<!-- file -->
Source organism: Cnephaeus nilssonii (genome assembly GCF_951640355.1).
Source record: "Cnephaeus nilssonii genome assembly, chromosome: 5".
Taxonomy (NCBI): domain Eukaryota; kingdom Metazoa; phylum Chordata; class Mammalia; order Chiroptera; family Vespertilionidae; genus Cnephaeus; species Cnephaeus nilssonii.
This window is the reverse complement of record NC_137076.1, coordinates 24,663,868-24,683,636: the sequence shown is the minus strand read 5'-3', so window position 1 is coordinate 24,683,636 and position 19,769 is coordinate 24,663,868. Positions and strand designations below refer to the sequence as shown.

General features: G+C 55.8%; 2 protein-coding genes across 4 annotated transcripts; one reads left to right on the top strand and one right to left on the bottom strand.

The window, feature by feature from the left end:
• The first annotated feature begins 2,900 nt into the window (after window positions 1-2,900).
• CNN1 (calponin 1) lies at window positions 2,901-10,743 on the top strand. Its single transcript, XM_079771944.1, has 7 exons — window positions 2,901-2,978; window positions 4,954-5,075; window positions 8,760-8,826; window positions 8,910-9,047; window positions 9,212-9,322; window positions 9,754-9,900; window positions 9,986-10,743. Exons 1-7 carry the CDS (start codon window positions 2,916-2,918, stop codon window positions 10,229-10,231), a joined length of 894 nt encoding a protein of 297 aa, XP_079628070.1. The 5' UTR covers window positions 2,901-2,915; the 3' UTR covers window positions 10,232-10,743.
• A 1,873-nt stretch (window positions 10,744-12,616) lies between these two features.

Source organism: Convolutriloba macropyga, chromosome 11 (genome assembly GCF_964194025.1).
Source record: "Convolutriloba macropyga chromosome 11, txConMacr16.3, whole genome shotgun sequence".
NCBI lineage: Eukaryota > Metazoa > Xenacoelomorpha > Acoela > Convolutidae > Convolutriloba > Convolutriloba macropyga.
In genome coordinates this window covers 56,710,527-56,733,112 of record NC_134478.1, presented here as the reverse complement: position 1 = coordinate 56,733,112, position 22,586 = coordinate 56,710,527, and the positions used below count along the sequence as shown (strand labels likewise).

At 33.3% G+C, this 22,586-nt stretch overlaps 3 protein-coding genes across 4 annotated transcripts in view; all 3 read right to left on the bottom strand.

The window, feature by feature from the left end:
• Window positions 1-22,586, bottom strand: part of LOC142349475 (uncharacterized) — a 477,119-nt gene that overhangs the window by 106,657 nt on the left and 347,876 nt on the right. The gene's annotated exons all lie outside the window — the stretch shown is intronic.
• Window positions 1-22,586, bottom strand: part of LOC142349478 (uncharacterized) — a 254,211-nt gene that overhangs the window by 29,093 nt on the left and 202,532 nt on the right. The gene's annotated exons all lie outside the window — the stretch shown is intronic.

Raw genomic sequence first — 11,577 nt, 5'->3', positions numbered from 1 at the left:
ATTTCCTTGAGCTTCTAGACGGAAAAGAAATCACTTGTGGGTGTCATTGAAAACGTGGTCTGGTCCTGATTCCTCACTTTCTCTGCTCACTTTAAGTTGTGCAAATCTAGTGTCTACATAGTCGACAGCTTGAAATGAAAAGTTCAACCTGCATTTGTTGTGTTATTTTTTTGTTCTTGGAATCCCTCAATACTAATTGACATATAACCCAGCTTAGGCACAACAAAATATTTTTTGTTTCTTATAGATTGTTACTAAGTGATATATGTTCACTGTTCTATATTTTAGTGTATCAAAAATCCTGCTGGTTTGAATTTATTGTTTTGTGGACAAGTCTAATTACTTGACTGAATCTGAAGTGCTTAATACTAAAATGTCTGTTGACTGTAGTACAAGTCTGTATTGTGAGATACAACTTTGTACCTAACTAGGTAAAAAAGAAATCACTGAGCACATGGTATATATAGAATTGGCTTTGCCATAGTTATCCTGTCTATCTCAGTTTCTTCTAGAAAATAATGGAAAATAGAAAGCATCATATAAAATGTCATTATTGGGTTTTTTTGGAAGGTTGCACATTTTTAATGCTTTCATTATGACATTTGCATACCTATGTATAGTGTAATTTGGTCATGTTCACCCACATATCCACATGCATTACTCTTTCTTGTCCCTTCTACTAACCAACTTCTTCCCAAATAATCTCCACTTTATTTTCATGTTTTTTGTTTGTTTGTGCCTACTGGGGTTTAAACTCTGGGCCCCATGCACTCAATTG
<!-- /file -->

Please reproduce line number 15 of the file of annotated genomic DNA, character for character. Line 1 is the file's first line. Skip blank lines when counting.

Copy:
The window, feature by feature from the left end: